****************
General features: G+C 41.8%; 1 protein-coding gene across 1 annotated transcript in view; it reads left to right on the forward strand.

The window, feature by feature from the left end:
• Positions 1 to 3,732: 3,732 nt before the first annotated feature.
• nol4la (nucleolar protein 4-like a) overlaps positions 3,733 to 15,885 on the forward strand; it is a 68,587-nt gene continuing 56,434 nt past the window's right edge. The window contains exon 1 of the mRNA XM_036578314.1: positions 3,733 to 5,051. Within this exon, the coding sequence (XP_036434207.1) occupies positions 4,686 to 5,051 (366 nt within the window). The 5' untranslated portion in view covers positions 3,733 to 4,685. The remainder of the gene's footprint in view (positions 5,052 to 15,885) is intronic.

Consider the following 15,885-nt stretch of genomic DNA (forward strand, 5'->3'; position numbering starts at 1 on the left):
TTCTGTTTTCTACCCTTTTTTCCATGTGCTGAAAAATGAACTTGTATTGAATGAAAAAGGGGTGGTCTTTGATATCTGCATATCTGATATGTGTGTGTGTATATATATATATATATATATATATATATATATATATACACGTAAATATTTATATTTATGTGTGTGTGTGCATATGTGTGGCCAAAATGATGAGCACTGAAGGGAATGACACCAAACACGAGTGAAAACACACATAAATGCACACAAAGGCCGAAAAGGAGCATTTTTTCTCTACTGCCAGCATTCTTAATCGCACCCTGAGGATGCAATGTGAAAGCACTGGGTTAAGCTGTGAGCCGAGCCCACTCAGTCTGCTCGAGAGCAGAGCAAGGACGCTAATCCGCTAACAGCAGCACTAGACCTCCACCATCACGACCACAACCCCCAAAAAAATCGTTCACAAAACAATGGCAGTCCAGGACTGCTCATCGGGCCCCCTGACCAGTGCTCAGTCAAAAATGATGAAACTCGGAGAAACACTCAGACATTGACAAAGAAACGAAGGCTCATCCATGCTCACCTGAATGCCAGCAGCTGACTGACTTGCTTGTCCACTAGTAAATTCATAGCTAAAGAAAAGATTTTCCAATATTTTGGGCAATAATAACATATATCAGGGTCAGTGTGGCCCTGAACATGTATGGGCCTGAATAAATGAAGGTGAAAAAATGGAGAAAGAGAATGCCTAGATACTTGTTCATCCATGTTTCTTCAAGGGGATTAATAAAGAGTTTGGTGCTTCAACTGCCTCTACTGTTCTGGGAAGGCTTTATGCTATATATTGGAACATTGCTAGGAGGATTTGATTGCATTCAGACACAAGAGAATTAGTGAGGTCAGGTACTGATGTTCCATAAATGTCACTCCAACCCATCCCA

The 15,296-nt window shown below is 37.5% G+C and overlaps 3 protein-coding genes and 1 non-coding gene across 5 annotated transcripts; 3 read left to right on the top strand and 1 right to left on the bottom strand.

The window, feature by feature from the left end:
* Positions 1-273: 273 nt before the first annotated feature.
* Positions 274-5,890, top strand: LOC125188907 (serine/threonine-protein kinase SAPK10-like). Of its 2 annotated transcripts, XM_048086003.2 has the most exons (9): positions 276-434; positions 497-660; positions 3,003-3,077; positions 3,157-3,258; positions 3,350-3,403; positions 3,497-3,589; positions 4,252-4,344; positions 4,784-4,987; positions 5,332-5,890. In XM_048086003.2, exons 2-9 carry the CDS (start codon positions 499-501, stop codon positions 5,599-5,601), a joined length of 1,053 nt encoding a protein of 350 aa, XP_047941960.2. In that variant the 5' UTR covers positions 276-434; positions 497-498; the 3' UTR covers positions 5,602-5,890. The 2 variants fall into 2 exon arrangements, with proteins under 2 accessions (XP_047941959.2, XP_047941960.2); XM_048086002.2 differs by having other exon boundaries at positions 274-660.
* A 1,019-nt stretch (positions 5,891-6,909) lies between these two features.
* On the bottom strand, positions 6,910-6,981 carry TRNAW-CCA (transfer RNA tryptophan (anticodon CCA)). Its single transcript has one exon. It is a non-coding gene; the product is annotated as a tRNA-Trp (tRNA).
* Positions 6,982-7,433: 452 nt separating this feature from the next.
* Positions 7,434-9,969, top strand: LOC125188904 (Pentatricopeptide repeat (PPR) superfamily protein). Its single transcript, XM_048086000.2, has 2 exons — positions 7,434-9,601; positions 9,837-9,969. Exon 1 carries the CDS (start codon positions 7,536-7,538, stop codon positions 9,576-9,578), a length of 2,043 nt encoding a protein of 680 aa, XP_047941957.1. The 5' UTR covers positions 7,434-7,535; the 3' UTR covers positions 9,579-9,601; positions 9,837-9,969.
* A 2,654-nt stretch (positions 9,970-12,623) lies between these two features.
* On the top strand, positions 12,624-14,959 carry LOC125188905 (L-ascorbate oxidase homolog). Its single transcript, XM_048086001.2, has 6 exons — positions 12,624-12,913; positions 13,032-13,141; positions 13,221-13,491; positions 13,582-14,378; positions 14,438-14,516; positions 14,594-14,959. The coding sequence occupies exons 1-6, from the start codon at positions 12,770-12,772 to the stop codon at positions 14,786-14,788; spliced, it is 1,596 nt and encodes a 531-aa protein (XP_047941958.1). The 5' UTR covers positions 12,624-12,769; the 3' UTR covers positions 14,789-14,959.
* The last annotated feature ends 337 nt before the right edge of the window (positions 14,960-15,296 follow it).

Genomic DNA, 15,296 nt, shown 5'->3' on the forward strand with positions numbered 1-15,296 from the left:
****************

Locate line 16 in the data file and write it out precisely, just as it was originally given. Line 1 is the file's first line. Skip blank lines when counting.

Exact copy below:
* On the top strand, positions 12,624-14,959 carry LOC125188905 (L-ascorbate oxidase homolog). Its single transcript, XM_048086001.2, has 6 exons — positions 12,624-12,913; positions 13,032-13,141; positions 13,221-13,491; positions 13,582-14,378; positions 14,438-14,516; positions 14,594-14,959. The coding sequence occupies exons 1-6, from the start codon at positions 12,770-12,772 to the stop codon at positions 14,786-14,788; spliced, it is 1,596 nt and encodes a 531-aa protein (XP_047941958.1). The 5' UTR covers positions 12,624-12,769; the 3' UTR covers positions 14,789-14,959.